Several explanations have been offered for Yale's representation in national elections since the end of the Vietnam War. Various sources note the spirit of campus activism that has existed at Yale since the 1960s, and the intellectual influence of Reverend William Sloane Coffin on many of the future candidates.Yale President Richard Levin attributes the run to Yale's focus on creating "a laboratory for future leaders," an institutional priority that began during the tenure of Yale Presidents Alfred Whitney Griswold and Kingman Brewster.Richard H. Brodhead, former dean of Yale College and now president of Duke University, stated: "We do give very significant attention to orientation to the community in our admissions, and there is a very strong tradition of volunteerism at Yale."Yale historian Gaddis Smith notes "an ethos of organized activity" at Yale during the 20th century that led John Kerry to lead the Yale Political Union's Liberal Party, George Pataki the Conservative Party, and Joseph Lieberman to manage the Yale Daily News.Camille Paglia points to a history of networking and elitism: "It has to do with a web of friendships and affiliations built up in school."CNN suggests that George W. Bush benefited from preferential admissions policies for the "son and grandson of alumni", and for a "member of a politically influential family."New York Times correspondent Elisabeth Bumiller and The Atlantic Monthly correspondent James Fallows credit the culture of community and cooperation that exists between students, faculty, and administration, which downplays self-interest and reinforces commitment to others.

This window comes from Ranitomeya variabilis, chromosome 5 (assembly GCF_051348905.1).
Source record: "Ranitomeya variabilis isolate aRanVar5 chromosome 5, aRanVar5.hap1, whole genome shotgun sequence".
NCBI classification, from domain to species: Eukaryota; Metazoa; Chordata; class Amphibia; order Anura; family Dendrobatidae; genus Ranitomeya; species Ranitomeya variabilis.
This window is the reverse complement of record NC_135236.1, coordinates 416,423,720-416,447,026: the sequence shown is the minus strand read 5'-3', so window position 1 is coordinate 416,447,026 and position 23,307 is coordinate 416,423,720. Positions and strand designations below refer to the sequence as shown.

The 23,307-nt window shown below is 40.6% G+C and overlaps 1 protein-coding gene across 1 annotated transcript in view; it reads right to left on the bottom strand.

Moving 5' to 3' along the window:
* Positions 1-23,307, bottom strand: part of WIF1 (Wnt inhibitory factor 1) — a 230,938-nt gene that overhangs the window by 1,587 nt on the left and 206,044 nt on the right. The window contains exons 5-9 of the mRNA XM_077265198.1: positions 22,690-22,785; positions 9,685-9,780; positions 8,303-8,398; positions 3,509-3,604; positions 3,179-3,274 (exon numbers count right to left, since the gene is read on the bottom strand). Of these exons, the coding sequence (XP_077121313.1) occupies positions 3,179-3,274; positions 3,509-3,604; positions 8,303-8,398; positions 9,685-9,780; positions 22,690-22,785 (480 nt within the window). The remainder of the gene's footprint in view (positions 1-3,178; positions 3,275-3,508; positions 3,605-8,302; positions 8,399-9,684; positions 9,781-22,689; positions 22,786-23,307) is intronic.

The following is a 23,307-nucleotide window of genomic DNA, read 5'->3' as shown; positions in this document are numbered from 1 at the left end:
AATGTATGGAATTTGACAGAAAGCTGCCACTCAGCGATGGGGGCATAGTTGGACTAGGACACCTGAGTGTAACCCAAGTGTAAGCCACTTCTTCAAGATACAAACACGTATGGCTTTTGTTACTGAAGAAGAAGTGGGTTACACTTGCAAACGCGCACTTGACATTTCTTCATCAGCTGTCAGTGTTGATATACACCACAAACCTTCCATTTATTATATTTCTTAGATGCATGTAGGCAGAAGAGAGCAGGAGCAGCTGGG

During the 1988 presidential election, George H. W. Bush (Yale '48) derided Michael Dukakis for having "foreign-policy views born in Harvard Yard's boutique". When challenged on the distinction between Dukakis's Harvard connection and his own Yale background, he said that, unlike Harvard, Yale's reputation was "so diffuse, there isn't a symbol, I don't think, in the Yale situation, any symbolism in it" and said Yale did not share Harvard's reputation for "liberalism and elitism".In 2004 Howard Dean stated, "In some ways, I consider myself separate from the other three (Yale) candidates of 2004. Yale changed so much between the class of '68 and the class of '71. My class was the first class to have women in it; it was the first class to have a significant effort to recruit African Americans. It was an extraordinary time, and in that span of time is the change of an entire generation".